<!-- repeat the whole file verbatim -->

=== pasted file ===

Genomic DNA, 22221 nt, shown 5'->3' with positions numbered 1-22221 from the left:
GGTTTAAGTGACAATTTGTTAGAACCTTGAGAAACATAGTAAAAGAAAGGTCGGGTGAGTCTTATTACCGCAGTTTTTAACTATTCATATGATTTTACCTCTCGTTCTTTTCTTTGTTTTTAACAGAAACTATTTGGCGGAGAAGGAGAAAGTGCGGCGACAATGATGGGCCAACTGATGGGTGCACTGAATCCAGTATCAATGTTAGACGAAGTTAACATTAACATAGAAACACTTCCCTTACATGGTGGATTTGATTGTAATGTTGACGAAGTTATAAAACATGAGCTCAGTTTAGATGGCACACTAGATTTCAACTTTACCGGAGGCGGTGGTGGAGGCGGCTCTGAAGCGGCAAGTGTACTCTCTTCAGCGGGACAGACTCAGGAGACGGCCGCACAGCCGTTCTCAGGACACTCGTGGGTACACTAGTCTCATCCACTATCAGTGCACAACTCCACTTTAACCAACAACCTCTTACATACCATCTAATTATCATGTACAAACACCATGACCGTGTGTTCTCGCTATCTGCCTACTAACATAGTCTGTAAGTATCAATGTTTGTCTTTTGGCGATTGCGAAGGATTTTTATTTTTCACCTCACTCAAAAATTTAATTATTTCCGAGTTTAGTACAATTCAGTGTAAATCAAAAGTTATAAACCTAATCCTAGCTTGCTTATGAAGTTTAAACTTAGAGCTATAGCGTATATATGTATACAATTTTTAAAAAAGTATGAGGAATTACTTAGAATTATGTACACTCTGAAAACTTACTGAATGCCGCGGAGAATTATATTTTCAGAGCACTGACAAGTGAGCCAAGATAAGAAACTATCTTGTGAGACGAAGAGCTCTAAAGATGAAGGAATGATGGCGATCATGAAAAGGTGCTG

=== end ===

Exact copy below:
Genomic DNA, 22221 nt, shown 5'->3' with positions numbered 1-22221 from the left:
GGTTTAAGTGACAATTTGTTAGAACCTTGAGAAACATAGTAAAAGAAAGGTCGGGTGAGTCTTATTACCGCAGTTTTTAACTATTCATATGATTTTACCTCTCGTTCTTTTCTTTGTTTTTAACAGAAACTATTTGGCGGAGAAGGAGAAAGTGCGGCGACAATGATGGGCCAACTGATGGGTGCACTGAATCCAGTATCAATGTTAGACGAAGTTAACATTAACATAGAAACACTTCCCTTACATGGTGGATTTGATTGTAATGTTGACGAAGTTATAAAACATGAGCTCAGTTTAGATGGCACACTAGATTTCAACTTTACCGGAGGCGGTGGTGGAGGCGGCTCTGAAGCGGCAAGTGTACTCTCTTCAGCGGGACAGACTCAGGAGACGGCCGCACAGCCGTTCTCAGGACACTCGTGGGTACACTAGTCTCATCCACTATCAGTGCACAACTCCACTTTAACCAACAACCTCTTACATACCATCTAATTATCATGTACAAACACCATGACCGTGTGTTCTCGCTATCTGCCTACTAACATAGTCTGTAAGTATCAATGTTTGTCTTTTGGCGATTGCGAAGGATTTTTATTTTTCACCTCACTCAAAAATTTAATTATTTCCGAGTTTAGTACAATTCAGTGTAAATCAAAAGTTATAAACCTAATCCTAGCTTGCTTATGAAGTTTAAACTTAGAGCTATAGCGTATATATGTATACAATTTTTAAAAAAGTATGAGGAATTACTTAGAATTATGTACACTCTGAAAACTTACTGAATGCCGCGGAGAATTATATTTTCAGAGCACTGACAAGTGAGCCAAGATAAGAAACTATCTTGTGAGACGAAGAGCTCTAAAGATGAAGGAATGATGGCGATCATGAAAAGGTGCTG